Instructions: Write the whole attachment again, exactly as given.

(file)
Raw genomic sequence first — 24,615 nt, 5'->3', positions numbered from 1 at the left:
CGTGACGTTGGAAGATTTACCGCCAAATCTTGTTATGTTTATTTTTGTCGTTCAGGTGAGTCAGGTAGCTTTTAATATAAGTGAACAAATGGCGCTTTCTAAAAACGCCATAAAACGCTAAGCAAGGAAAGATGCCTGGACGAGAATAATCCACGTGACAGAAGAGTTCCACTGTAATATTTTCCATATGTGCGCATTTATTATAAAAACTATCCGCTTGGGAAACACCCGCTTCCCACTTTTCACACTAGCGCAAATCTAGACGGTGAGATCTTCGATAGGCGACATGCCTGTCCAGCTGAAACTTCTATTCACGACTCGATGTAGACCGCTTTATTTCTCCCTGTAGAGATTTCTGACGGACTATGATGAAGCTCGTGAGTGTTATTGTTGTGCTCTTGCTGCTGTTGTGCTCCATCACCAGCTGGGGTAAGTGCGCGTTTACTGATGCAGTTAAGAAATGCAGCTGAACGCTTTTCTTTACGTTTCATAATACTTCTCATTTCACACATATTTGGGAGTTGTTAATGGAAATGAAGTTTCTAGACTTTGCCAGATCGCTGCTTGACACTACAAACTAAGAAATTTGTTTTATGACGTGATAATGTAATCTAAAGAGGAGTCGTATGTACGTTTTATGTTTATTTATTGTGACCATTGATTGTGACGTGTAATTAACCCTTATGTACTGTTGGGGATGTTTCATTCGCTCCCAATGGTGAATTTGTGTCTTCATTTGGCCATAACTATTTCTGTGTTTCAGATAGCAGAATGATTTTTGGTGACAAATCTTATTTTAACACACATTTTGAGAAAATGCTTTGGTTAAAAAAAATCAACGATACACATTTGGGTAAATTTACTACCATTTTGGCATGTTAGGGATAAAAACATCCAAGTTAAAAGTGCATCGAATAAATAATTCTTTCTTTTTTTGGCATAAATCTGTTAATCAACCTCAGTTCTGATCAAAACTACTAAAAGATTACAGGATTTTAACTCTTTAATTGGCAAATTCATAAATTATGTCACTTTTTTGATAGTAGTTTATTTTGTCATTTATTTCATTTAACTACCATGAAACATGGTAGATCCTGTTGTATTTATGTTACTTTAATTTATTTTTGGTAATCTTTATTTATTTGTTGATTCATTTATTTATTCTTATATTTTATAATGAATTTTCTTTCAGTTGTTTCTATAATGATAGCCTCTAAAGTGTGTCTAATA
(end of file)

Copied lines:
Raw genomic sequence first — 24,615 nt, 5'->3', positions numbered from 1 at the left:
CGTGACGTTGGAAGATTTACCGCCAAATCTTGTTATGTTTATTTTTGTCGTTCAGGTGAGTCAGGTAGCTTTTAATATAAGTGAACAAATGGCGCTTTCTAAAAACGCCATAAAACGCTAAGCAAGGAAAGATGCCTGGACGAGAATAATCCACGTGACAGAAGAGTTCCACTGTAATATTTTCCATATGTGCGCATTTATTATAAAAACTATCCGCTTGGGAAACACCCGCTTCCCACTTTTCACACTAGCGCAAATCTAGACGGTGAGATCTTCGATAGGCGACATGCCTGTCCAGCTGAAACTTCTATTCACGACTCGATGTAGACCGCTTTATTTCTCCCTGTAGAGATTTCTGACGGACTATGATGAAGCTCGTGAGTGTTATTGTTGTGCTCTTGCTGCTGTTGTGCTCCATCACCAGCTGGGGTAAGTGCGCGTTTACTGATGCAGTTAAGAAATGCAGCTGAACGCTTTTCTTTACGTTTCATAATACTTCTCATTTCACACATATTTGGGAGTTGTTAATGGAAATGAAGTTTCTAGACTTTGCCAGATCGCTGCTTGACACTACAAACTAAGAAATTTGTTTTATGACGTGATAATGTAATCTAAAGAGGAGTCGTATGTACGTTTTATGTTTATTTATTGTGACCATTGATTGTGACGTGTAATTAACCCTTATGTACTGTTGGGGATGTTTCATTCGCTCCCAATGGTGAATTTGTGTCTTCATTTGGCCATAACTATTTCTGTGTTTCAGATAGCAGAATGATTTTTGGTGACAAATCTTATTTTAACACACATTTTGAGAAAATGCTTTGGTTAAAAAAAATCAACGATACACATTTGGGTAAATTTACTACCATTTTGGCATGTTAGGGATAAAAACATCCAAGTTAAAAGTGCATCGAATAAATAATTCTTTCTTTTTTTGGCATAAATCTGTTAATCAACCTCAGTTCTGATCAAAACTACTAAAAGATTACAGGATTTTAACTCTTTAATTGGCAAATTCATAAATTATGTCACTTTTTTGATAGTAGTTTATTTTGTCATTTATTTCATTTAACTACCATGAAACATGGTAGATCCTGTTGTATTTATGTTACTTTAATTTATTTTTGGTAATCTTTATTTATTTGTTGATTCATTTATTTATTCTTATATTTTATAATGAATTTTCTTTCAGTTGTTTCTATAATGATAGCCTCTAAAGTGTGTCTAATA